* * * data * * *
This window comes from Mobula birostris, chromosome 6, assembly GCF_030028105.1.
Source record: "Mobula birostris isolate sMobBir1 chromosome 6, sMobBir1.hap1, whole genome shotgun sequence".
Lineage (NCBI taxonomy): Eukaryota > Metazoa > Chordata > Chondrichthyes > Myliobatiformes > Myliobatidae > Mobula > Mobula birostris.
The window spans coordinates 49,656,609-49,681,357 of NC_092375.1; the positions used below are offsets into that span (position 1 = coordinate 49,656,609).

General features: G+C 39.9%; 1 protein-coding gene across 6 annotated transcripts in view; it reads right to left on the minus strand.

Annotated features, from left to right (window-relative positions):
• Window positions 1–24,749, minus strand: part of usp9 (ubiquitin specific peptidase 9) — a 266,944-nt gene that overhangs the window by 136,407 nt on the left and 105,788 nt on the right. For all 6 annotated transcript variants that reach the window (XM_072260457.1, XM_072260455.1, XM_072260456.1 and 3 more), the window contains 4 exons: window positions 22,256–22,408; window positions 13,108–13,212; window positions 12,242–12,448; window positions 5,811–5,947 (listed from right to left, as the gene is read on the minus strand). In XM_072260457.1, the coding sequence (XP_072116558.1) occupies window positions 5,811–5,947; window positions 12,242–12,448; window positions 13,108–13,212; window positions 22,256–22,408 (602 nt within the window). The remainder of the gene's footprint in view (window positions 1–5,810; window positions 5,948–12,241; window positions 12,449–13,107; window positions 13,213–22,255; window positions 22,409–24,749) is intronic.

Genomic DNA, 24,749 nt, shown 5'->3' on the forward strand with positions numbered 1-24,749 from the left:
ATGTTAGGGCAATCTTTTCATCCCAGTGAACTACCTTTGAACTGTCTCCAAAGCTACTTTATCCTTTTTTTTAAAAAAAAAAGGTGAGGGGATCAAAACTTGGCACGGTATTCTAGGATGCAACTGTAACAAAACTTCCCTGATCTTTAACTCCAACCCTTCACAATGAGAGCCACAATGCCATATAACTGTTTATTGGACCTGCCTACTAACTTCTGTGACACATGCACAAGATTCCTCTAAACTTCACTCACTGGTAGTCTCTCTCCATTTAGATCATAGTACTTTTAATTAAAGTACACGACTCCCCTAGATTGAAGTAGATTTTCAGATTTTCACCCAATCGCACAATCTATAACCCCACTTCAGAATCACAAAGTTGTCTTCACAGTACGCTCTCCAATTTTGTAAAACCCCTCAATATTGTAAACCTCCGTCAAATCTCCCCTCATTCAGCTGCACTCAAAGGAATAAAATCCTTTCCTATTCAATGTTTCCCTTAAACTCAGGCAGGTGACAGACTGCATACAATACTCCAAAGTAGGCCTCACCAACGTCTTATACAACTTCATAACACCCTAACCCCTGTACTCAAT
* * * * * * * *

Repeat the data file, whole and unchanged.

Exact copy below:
This window comes from Mobula birostris, chromosome 6, assembly GCF_030028105.1.
Source record: "Mobula birostris isolate sMobBir1 chromosome 6, sMobBir1.hap1, whole genome shotgun sequence".
Lineage (NCBI taxonomy): Eukaryota > Metazoa > Chordata > Chondrichthyes > Myliobatiformes > Myliobatidae > Mobula > Mobula birostris.
The window spans coordinates 49,656,609-49,681,357 of NC_092375.1; the positions used below are offsets into that span (position 1 = coordinate 49,656,609).

General features: G+C 39.9%; 1 protein-coding gene across 6 annotated transcripts in view; it reads right to left on the minus strand.

Annotated features, from left to right (window-relative positions):
• Window positions 1–24,749, minus strand: part of usp9 (ubiquitin specific peptidase 9) — a 266,944-nt gene that overhangs the window by 136,407 nt on the left and 105,788 nt on the right. For all 6 annotated transcript variants that reach the window (XM_072260457.1, XM_072260455.1, XM_072260456.1 and 3 more), the window contains 4 exons: window positions 22,256–22,408; window positions 13,108–13,212; window positions 12,242–12,448; window positions 5,811–5,947 (listed from right to left, as the gene is read on the minus strand). In XM_072260457.1, the coding sequence (XP_072116558.1) occupies window positions 5,811–5,947; window positions 12,242–12,448; window positions 13,108–13,212; window positions 22,256–22,408 (602 nt within the window). The remainder of the gene's footprint in view (window positions 1–5,810; window positions 5,948–12,241; window positions 12,449–13,107; window positions 13,213–22,255; window positions 22,409–24,749) is intronic.

Genomic DNA, 24,749 nt, shown 5'->3' on the forward strand with positions numbered 1-24,749 from the left:
ATGTTAGGGCAATCTTTTCATCCCAGTGAACTACCTTTGAACTGTCTCCAAAGCTACTTTATCCTTTTTTTTAAAAAAAAAAGGTGAGGGGATCAAAACTTGGCACGGTATTCTAGGATGCAACTGTAACAAAACTTCCCTGATCTTTAACTCCAACCCTTCACAATGAGAGCCACAATGCCATATAACTGTTTATTGGACCTGCCTACTAACTTCTGTGACACATGCACAAGATTCCTCTAAACTTCACTCACTGGTAGTCTCTCTCCATTTAGATCATAGTACTTTTAATTAAAGTACACGACTCCCCTAGATTGAAGTAGATTTTCAGATTTTCACCCAATCGCACAATCTATAACCCCACTTCAGAATCACAAAGTTGTCTTCACAGTACGCTCTCCAATTTTGTAAAACCCCTCAATATTGTAAACCTCCGTCAAATCTCCCCTCATTCAGCTGCACTCAAAGGAATAAAATCCTTTCCTATTCAATGTTTCCCTTAAACTCAGGCAGGTGACAGACTGCATACAATACTCCAAAGTAGGCCTCACCAACGTCTTATACAACTTCATAACACCCTAACCCCTGTACTCAAT